Through the latter stages of his captaincy and overall career, he was confident enough to answer any question thoughtfully and honestly. Except the one to himself about his own form. The Ponting of earlier eras might have slipped off the field, but he never slid as uncertainly at the crease as when bowled by Jacques Kallis in the first innings in Adelaide. Whatever happens at the WACA, the fall is already the saddest sight of the summer. It should not have come to this.

For Ponting has been truly a batsman through the ages, from golden boy to gold watch. Like those treasured-yet-doddery elderly relatives, think not of Ponting as the batsman of the last couple of years - and particularly the past fortnight. He isn't the grandparent with the fading memory and absence of skills. Remember that for almost a decade Ponting was the best batsman in the world's best team. The strokeplayer who drove and pulled and strode with the surest of feet.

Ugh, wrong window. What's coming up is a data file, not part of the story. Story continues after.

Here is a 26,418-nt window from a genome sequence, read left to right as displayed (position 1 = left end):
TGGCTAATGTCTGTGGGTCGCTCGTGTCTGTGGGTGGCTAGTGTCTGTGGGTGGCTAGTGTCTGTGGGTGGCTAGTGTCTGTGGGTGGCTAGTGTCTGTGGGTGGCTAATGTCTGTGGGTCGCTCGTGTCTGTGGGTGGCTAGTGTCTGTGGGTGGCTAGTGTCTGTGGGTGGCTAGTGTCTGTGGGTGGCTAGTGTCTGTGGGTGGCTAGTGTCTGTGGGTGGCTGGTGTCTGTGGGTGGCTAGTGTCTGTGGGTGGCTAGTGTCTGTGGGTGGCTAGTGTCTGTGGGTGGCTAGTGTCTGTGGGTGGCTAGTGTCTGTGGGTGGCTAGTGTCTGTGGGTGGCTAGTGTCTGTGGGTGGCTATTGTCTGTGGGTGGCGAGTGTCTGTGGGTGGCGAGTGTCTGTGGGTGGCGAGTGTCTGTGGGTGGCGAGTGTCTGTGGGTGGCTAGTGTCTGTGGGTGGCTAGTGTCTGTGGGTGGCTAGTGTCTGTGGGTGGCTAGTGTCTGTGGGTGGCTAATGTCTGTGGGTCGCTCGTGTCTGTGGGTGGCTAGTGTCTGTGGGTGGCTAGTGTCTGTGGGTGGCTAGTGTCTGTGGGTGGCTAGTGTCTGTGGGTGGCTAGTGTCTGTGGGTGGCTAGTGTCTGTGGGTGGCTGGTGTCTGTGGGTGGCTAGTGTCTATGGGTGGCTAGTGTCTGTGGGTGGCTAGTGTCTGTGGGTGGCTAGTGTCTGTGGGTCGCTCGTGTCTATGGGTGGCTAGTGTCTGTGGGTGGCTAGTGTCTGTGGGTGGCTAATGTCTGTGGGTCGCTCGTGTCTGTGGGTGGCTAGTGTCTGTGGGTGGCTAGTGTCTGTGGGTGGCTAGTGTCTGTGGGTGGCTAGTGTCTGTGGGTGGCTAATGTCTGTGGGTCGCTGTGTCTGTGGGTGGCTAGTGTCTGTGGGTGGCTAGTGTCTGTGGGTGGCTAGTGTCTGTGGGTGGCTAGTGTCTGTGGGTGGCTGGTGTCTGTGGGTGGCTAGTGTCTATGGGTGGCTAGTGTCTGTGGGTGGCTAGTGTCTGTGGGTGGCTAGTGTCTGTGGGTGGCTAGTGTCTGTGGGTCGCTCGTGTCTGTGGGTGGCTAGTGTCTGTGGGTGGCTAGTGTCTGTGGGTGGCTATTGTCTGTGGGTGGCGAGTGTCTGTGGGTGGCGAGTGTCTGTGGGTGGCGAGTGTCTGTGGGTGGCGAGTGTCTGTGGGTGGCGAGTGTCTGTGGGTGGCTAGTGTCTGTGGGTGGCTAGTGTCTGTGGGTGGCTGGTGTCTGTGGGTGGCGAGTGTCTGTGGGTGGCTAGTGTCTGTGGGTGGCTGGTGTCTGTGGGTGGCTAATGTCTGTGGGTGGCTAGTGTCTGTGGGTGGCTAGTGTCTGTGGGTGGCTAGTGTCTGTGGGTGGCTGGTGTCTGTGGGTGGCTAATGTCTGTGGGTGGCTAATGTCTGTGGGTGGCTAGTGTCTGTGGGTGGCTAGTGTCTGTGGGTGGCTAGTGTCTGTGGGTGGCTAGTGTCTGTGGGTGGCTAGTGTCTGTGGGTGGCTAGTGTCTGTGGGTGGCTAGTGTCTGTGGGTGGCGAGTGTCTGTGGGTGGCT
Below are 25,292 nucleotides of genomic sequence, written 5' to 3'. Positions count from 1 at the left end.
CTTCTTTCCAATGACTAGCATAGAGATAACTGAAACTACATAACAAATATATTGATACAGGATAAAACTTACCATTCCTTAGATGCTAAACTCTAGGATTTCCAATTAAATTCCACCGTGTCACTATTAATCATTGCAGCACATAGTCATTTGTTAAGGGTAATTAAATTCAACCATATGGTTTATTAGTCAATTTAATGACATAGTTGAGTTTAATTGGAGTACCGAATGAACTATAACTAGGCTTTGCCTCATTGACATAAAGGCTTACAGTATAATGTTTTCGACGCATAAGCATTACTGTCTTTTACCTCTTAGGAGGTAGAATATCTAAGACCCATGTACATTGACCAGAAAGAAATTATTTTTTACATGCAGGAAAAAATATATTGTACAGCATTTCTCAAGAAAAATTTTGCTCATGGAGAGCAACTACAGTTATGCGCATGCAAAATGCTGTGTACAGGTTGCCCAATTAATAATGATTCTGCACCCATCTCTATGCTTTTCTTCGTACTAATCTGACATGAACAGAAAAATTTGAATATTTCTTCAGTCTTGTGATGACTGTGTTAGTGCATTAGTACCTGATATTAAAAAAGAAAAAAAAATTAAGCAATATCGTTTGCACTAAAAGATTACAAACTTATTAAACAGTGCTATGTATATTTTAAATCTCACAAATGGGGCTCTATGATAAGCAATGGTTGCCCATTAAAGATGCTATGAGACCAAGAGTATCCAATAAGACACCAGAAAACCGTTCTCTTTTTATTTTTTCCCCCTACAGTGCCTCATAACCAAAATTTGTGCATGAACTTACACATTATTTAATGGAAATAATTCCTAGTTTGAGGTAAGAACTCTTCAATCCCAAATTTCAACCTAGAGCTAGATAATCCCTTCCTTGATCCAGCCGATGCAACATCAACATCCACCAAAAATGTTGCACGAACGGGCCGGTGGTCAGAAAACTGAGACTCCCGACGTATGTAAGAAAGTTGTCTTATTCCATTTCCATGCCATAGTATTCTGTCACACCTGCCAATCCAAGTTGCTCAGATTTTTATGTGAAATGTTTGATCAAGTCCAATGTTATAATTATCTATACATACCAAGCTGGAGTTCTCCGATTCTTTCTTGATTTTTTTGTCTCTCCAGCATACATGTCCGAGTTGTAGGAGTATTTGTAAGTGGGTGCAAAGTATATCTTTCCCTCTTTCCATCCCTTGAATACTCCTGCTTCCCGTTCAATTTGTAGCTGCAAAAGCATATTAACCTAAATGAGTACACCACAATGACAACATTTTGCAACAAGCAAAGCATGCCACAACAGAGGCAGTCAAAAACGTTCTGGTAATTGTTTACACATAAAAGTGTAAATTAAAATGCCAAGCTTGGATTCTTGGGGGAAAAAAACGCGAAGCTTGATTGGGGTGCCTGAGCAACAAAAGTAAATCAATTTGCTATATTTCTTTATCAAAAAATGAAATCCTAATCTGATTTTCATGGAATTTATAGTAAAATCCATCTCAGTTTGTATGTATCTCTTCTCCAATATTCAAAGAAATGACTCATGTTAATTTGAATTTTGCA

Peter English is former Australasia editor of ESPNcricinfo

Comments have now been closed for this article

  • Dummy4 on December 2, 2012, 17:29 GMT

    People asked my tribute to Ponting.........Well PONTING WAS THE GREATEST BATSMAN ever,even greater than DON BRADMAN as Don never played one day matches but Ponting did

  • Geoffrey on December 1, 2012, 13:18 GMT

    @Sir_Francis- sorry, just can't see Punter facing the bowling that Dougie faced with no lid on and averaging 48 in test cricket. Walters didn't do well in England, and Punter never did well in India. Both had great hook shots. But Ricky had the far easier ride as far as bowling attacks go.

  • sam on December 1, 2012, 12:20 GMT